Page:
Today’s Pickup: A shortage of female logistics leaders; an Amazon-Aurora delivery tie-in?

Brie Carere of FedEx (Photo: FedEx)

Brie Carere of FedEx (Photo: FedEx)

Good day,

As FedEx Corp.’s recently named executive vice president and chief marketing and communications officer, Brie Carere has gone where few women in the field have been. Yet getting women to follow in her footsteps remains elusive. A FedEx study of 1,000 women in Canada found that only 11 percent were interested in entering transport and logistics despite it overlapping into e-commerce and other sectors that have a sexier cache.

“More disappointing is that more than 50 percent said they weren’t interested, but didn’t know a lot about it,” Carere told the Memphis Commercial Appeal. FedEx, she told the paper, has a "great opportunity" to bring more women into the transport and logistics workforce.

FedEx has placed more women in leadership positions than most companies in the field. Top-ranked executives include FedEx Express Canada President Lisa Lisson, FedEx Custom Critical CEO Virginia Addicott, and FedEx Express Asia-Pacific President Karen Reddington.

Did You Know?:

U.S. industrial property sales volume in 2018 hit nearly $80 billion, a 26 percent year-on-year gain and an all-time record. The results were driven by the second-highest M&A activity on record. (Source: Cushman & Wakefield) Quotable:

Quotable:

“My logisticians are a humorless lot … they know if my campaign fails, they are the first ones I will slay.”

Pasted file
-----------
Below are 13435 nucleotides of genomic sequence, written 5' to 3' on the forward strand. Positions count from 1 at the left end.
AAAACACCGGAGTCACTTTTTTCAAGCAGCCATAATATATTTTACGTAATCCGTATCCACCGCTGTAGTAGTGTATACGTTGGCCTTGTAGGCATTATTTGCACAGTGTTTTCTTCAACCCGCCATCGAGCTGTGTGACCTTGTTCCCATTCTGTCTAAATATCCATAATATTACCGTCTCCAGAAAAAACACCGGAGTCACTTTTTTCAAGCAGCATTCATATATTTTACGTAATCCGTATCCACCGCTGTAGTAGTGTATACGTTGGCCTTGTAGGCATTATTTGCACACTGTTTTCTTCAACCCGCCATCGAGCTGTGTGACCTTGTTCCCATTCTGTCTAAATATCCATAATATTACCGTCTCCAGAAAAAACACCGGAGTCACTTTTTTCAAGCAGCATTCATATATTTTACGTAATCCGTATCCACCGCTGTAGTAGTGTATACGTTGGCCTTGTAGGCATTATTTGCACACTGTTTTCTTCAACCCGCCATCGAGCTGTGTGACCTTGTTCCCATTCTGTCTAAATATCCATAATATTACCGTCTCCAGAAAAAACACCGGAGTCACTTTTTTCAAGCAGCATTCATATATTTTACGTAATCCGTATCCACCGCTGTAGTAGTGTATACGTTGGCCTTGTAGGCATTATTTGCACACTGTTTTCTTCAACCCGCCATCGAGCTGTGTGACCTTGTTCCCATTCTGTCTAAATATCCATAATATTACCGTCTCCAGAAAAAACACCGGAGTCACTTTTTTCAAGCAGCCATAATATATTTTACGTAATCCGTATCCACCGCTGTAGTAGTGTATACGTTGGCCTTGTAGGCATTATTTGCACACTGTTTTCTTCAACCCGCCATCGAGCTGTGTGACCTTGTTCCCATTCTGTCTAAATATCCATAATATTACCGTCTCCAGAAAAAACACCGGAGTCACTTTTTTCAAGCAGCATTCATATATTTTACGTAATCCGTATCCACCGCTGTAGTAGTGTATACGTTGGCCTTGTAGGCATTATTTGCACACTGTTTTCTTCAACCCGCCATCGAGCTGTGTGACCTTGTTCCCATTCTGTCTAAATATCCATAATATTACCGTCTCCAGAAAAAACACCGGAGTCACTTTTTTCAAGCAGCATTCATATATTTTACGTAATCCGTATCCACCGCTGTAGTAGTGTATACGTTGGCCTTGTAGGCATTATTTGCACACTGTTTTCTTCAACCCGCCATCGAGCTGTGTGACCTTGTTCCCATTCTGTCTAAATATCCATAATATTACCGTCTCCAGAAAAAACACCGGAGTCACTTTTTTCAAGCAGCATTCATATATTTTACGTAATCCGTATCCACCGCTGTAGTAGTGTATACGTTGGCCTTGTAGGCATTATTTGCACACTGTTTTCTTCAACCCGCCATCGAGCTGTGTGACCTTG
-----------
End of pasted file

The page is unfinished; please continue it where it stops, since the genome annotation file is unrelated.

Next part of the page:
– Alexander

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In other news:

Ohio transportation officials say cold snap worsened potholes

There’s nothing like cold weather to cause northern roads to buckle. (10TV.com)

Wisconsin legislators discuss toll roads as possible transportation funding method

State would join an ever-increasing list. (WEAU.com)

Virginia transportation budget offers chance to lead on reducing emissions

More transit and less road widening could set the bar for regional climate change coalition, advocates said. (Energy News Network)

Missouri regulators open door for utilities to invest in vehicle charging

The Missouri Public Service Commission will allow state’s largest utility to spend $4.4 million to develop charging stations along highways in and around St. Louis. (Energy News Network)

Aurora-Amazon: Start of a Beautiful Friendship?

Aurora, an independent autonomous vehicle technology startup, has secured over $530 million in funding led by Amazon.com, Inc. and mutual funds Sequoia and T. Rowe Price. Amazon’s involvement raises the prospect that Aurora will help power Amazon’s ambitions to provide autonomous deliveries, Aurora CEO Chris Urmson said. (Webpronews)

Final thoughts:

It’s hardly a shock that Congress can’t find ways to fund transport infrastructure programs. That’s because there is no money to do it. After mandatory entitlements like Social Security and Medicare, debt service, military needs, and social programs like welfare and food stamps, the cupboard for other federal initiatives, no matter how significant, is essentially bare. With no political appetite to raise federal motor fuels taxes, and a vehicle miles-travelled tax a pipe dream, there is one increasingly viable option: Privatize all of the country’s federally-owned transport assets. The devil is very much in the details, but given the fiscal condition of the U.S., is there any other strategic choice?

Hammer down everyone!